The Trump administration’s stated purpose of “zero tolerance” of illegal immigration on US borders is to lower crime rates, but research shows that the net effect may be the opposite.
The policy is to prosecute all those who cross the border illegally and the Trump administration has taken the unprecedented step of separating children from their parents in order to deter families from making the journey. (Soon after this story was published, President Trump signed an Executive Order taking steps to keep families together while in detention. “It is…the policy of this Administration to maintain family unity, including by detaining alien families together where appropriate and consistent with law and available resources,” the order read.)
The so-called zero tolerance approach is supposed to act as a deterrent. Administration officials have also doubled-down on the strategy by shutting off individual’s access to request asylum (at least until after they have been prosecuted for crossing into the country illegally), and by blaming parents for putting their children in danger by taking the risky journey through places like Mexico where they are routinely victimized by criminal organizations and officials alike.
The Trump administration’s policy, however, is shortsighted, in part because research shows that it may, in the long run, strengthen criminal groups.
Here are five ways that happens:
1. It Pushes People Into the Illegal Market
As the United States and other countries around the world have worked to stiffen border enforcement, organized crime groups that thrive from it have gotten stronger. Human smuggling — once the purview of small-time, mostly family run organizations — has become one of the most lucrative businesses in the underworld at an estimated $35 billion per year in earnings. Its criminal derivative, human trafficking, is also hugely lucrative, with a market value of $32 billion, according to the United Nations.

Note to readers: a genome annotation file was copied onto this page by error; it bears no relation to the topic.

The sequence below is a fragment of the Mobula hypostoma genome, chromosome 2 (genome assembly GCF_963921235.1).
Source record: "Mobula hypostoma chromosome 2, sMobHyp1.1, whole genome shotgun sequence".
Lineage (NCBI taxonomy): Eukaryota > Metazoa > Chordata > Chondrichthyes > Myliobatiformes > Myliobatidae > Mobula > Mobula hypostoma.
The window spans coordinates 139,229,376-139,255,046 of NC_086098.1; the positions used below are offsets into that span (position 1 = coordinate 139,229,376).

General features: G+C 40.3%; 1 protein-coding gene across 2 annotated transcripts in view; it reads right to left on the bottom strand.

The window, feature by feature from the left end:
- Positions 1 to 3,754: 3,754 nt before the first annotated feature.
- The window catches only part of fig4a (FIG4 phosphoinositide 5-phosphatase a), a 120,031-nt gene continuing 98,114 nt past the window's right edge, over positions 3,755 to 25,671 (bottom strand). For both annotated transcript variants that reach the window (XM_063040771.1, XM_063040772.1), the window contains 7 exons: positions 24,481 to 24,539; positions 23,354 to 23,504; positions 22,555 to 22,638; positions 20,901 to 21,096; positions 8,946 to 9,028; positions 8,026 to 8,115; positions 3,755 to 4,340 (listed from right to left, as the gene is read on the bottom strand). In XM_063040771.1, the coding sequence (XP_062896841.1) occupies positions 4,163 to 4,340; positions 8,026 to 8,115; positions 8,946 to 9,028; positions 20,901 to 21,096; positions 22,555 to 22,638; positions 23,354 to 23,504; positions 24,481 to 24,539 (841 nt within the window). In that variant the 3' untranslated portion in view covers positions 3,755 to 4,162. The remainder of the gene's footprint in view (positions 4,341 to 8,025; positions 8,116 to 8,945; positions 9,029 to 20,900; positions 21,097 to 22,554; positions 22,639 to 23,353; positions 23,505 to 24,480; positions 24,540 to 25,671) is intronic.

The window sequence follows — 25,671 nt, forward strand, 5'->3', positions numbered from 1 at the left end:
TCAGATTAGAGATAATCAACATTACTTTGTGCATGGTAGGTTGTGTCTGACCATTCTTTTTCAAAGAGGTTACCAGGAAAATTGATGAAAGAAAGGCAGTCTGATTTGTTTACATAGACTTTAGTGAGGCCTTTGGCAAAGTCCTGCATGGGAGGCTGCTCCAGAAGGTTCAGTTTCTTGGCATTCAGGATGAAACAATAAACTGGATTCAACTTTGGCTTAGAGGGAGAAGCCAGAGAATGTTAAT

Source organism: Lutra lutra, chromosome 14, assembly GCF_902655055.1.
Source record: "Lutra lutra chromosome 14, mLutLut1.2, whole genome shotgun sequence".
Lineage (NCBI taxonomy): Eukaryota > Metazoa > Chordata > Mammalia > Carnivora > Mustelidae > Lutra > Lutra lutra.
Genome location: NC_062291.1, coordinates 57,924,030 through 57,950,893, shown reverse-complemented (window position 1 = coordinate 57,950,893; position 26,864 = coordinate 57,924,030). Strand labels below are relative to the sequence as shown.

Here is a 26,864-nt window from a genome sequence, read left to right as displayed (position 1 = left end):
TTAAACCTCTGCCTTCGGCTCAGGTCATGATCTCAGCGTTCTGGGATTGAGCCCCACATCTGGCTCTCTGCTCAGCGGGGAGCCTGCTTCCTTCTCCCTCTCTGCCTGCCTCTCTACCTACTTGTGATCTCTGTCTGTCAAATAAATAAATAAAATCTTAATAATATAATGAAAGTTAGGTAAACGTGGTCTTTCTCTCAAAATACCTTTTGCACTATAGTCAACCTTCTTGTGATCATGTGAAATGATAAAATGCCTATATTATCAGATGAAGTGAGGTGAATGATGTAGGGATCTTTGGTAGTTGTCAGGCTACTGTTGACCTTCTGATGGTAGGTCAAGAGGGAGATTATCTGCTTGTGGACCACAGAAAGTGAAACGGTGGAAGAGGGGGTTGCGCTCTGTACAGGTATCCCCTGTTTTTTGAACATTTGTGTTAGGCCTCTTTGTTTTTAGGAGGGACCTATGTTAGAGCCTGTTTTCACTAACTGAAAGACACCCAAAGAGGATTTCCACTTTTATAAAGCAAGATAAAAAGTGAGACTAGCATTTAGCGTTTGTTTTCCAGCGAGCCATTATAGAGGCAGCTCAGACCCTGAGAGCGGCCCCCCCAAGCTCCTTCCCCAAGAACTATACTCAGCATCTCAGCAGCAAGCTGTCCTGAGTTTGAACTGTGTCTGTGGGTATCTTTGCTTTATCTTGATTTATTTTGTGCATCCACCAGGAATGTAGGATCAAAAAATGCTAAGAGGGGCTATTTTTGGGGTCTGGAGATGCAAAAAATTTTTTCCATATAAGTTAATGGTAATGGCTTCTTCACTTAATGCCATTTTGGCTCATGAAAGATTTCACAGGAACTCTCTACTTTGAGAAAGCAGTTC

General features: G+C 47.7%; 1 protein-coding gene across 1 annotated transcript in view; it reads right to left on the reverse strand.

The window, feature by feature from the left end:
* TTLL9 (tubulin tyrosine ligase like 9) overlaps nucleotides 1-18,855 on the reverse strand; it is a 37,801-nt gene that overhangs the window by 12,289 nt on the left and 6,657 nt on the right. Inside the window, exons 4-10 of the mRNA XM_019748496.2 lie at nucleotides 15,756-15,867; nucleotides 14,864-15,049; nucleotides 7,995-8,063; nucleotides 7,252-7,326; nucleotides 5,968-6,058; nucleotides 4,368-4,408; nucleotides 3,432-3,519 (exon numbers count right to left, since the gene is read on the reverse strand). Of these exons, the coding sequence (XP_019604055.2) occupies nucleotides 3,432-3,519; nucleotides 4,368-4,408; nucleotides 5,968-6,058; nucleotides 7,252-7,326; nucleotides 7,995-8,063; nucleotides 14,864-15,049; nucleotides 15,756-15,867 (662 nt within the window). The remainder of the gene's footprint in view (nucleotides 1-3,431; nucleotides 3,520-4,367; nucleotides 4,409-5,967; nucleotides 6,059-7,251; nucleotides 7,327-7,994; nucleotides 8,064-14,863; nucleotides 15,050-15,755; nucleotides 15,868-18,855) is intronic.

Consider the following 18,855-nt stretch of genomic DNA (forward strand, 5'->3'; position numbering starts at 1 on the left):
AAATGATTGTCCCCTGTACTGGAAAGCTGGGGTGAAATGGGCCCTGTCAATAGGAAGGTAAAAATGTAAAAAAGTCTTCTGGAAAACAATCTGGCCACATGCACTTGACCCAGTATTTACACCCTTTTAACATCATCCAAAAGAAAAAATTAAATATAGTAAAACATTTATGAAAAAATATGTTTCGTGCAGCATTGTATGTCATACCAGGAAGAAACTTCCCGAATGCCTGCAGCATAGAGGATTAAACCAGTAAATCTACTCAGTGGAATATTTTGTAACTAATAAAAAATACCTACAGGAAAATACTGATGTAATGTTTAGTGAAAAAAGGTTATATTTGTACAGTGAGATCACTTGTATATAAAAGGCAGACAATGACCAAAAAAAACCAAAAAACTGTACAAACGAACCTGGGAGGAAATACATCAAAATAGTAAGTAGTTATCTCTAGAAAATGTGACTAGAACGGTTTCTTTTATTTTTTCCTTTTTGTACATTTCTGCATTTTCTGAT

In Mexico, large, sophisticated criminal groups like the Zetas and the Gulf Cartel have made it a core revenue stream. It can also move in the other direction: several prominent Central American drug trafficking groups had their origins in human smuggling and then transitioned into trafficking other illicit goods because they already had the infrastructure, contacts and control over the routes. More powerful criminal groups means more corruption, more instability and, contrary to the Trump administration’s wishes, more migration.